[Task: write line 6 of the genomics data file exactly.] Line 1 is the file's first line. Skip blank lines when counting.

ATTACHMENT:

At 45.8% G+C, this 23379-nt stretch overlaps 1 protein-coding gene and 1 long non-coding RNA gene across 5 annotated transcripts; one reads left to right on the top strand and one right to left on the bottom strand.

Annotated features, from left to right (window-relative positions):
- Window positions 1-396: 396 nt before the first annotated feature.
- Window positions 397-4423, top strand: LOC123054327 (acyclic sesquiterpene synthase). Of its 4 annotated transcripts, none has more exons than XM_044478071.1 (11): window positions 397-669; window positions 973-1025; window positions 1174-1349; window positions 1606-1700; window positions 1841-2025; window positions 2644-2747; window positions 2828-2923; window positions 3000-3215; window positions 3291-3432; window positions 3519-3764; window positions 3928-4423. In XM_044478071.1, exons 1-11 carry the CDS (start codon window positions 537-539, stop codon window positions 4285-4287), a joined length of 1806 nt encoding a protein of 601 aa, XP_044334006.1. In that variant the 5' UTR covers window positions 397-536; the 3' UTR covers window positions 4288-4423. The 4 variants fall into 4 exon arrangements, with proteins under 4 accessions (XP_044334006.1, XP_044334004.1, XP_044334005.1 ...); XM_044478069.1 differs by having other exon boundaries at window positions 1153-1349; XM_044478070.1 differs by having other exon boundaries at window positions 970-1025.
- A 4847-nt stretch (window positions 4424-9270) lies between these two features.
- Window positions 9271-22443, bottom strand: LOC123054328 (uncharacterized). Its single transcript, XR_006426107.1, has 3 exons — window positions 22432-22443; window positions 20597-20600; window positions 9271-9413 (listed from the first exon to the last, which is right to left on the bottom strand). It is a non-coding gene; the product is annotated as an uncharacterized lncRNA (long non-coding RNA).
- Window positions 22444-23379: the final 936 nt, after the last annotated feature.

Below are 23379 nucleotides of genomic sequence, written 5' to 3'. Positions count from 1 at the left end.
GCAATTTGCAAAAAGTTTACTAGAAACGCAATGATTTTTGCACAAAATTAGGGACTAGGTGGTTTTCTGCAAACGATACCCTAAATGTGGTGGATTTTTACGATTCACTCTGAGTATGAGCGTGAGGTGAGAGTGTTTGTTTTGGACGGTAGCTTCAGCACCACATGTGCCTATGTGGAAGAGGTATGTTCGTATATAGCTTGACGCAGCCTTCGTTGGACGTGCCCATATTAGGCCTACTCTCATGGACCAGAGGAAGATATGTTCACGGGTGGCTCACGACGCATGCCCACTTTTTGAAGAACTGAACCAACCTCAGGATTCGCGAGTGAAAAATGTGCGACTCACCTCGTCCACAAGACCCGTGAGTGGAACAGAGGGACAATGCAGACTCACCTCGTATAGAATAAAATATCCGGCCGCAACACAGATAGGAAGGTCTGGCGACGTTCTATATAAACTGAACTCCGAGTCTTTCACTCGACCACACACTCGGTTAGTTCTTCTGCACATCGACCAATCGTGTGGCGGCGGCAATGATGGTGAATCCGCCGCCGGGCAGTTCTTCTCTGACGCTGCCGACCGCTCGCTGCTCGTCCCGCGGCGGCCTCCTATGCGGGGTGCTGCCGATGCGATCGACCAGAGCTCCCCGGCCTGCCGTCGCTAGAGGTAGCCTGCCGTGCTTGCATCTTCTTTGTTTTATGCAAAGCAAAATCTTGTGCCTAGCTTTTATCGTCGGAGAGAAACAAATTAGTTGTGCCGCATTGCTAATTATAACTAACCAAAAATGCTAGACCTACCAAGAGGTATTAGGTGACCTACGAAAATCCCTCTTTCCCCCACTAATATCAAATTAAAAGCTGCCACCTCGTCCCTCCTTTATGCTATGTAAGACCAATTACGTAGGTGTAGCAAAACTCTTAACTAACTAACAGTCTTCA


- Window positions 9271-22443, bottom strand: LOC123054328 (uncharacterized). Its single transcript, XR_006426107.1, has 3 exons — window positions 22432-22443; window positions 20597-20600; window positions 9271-9413 (listed from the first exon to the last, which is right to left on the bottom strand). It is a non-coding gene; the product is annotated as an uncharacterized lncRNA (long non-coding RNA).